While I often say that infertility is a medical diagnosis, it is so much more than that. It is an entire experience that can take a severe emotional toll on you. Many even feel they have “infertility PTSD,” and I can understand that. Even just trying to afford IVF or if nothing else, preparing for your IVF Cycles (and the ever-important “IVF Bikini Wax“) can cause feelings that linger long after you injected your last hormone. Fertility issues can compromise your sense of control over your life, health, relationships, faith, and body. After all, many see having a baby as an essential part of how they see their lives. However, if you finally get pregnant, it can be challenging to believe that everything is ok. I peed on more sticks than you would believe… and not just initially but for the entire first trimester. Yes, being pregnant after stressing about it, working towards it, and paying for it is AH-mazing, but it still can be scary too. Below, I talk about how you might be feeling during pregnancy after infertility and how you can cope.
Feelings During Pregnancy After Infertility
Respectfully, I sincerely believe many “fertile folk” get pregnant and don’t even consider that anything could go wrong. I’ve seen my fertile friends post positive pregnancy tests the second they get it without having even seen the doctor. I, however, didn’t tell anyone until after my NT Scan, which is at 16 weeks, and even then, I worried all of the time that something could go wrong.
You may also feel guilty too! Why did you get pregnant while other friends who are dealing with infertility still can’t conceive? Below are a few other common emotions or behaviors you may notice:
● Obsessing over symptoms of miscarriage or premature labor.
● Finding it difficult to transition from a fertility specialist’s care to an OB/GYN or midwife.
● Wanting more ultrasounds and check-ups.
● Distrust of your body’s ability to carry a pregnancy to term.
● Fear of bonding with the baby until you’re confident they’ll remain alive.
● Anxiety preparing for the birth or hesitancy to buy baby items, for fear of ‘jinxing’ your pregnancy.
How to Manage These Emotions
The most important thing to remember is that these emotions are entirely normal. Other women who have experienced pregnancy after infertility have had them, and you certainly won’t be the last. However, the emotional toll needn’t mean pregnancy is a joyless experience. Below are some tips about how to cope.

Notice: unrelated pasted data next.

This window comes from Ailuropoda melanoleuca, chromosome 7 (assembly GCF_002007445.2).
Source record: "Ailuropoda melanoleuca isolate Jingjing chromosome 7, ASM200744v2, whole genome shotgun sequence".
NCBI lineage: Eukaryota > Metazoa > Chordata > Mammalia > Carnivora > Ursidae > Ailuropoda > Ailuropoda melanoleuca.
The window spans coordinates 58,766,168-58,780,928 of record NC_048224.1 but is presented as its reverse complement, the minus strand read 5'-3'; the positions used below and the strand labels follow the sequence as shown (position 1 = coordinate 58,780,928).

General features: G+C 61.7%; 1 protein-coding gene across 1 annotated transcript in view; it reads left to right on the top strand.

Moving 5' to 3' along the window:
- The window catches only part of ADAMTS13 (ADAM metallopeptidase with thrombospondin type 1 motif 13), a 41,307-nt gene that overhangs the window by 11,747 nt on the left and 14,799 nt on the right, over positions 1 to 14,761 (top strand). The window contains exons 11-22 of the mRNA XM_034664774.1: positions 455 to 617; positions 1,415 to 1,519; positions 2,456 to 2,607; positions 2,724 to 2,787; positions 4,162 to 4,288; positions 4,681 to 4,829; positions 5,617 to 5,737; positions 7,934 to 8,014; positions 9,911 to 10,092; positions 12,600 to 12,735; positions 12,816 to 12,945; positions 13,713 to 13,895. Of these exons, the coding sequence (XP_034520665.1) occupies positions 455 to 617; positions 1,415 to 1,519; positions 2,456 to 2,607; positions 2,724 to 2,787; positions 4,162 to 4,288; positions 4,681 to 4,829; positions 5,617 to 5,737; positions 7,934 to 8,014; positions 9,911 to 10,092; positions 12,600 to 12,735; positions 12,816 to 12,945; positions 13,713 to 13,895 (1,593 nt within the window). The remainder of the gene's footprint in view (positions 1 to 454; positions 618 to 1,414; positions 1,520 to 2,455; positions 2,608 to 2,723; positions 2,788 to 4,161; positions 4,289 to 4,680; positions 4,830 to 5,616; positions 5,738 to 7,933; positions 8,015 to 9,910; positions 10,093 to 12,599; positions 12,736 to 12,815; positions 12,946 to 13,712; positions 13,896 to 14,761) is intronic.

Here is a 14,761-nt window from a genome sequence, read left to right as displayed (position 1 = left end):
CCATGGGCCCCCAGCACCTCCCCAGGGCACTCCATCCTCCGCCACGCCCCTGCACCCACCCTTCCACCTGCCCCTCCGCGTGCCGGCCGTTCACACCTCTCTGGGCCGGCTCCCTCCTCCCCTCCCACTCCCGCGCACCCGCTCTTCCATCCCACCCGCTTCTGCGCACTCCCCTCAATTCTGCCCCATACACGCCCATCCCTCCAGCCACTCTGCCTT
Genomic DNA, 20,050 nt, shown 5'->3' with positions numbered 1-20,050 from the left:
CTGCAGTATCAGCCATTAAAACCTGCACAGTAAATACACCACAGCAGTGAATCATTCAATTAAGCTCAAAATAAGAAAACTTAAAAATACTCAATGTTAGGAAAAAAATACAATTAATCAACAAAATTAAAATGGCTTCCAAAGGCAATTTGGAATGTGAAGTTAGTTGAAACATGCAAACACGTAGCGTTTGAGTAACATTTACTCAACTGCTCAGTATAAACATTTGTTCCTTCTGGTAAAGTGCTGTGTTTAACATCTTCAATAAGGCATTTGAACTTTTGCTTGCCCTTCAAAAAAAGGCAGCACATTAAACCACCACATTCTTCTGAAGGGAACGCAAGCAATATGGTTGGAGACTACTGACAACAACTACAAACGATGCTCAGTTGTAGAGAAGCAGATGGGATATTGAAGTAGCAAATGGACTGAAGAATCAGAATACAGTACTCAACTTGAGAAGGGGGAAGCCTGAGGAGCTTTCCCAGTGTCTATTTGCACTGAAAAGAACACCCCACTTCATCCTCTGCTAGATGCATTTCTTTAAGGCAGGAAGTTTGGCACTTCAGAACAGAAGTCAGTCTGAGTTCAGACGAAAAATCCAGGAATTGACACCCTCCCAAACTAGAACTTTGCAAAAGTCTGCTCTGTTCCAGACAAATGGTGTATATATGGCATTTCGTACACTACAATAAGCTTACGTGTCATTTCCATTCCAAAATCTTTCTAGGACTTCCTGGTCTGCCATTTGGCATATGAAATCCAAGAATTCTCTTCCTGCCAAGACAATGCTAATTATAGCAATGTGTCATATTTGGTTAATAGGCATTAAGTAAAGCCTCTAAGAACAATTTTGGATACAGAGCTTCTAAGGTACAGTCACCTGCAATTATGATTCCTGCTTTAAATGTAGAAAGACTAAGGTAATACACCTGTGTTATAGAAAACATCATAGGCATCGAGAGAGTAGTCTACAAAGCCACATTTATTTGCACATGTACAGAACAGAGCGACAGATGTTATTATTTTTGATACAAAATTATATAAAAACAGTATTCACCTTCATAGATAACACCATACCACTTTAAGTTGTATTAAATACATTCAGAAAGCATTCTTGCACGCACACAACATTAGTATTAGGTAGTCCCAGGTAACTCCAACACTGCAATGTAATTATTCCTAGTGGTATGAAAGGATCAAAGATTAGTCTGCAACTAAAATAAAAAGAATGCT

● Find a supportive doctor or midwife who understands your situation. If your care provider brushes off your concerns, consider switching.
● Educate yourself about pregnancy and birth. Although you shouldn’t obsess over the symptoms, doing your research can ease anxiety.
● Don’t be afraid to prepare for your baby’s arrival. Remember, it’s useful to familiarize yourself with primary infant care before the sleep-deprivation a newborn can bring.
● Don’t feel guilty if you don’t bond with your baby during pregnancy or as soon as they arrive. For many women, it takes a few days or weeks. However, if you think you are experiencing postpartum depression, seek help from a professional.
● Don’t feel pressured to forget about previous loss or the grief of infertility. One baby does not replace another, and you are entitled to your feelings.
● Assemble a support system around you. Remember, your partner, friends, and family will be there to help you through this complicated time.
Seeking Professional Help
For some women, the anxiety might warrant professional help. If you find your feelings of guilt or depression are getting in the way of your daily life, it’s crucial to seek help from your doctor. Such symptoms could include extreme fatigue, insomnia, a loss of appetite, or thoughts about harming yourself. Remember, becoming a mother is something you’ve always wanted – and it’s important you’re there for your baby. Loss and infertility have a profound emotional impact, but remember, there is a light at the end of the tunnel. With the proper support, you can find joy in pregnancy after infertility.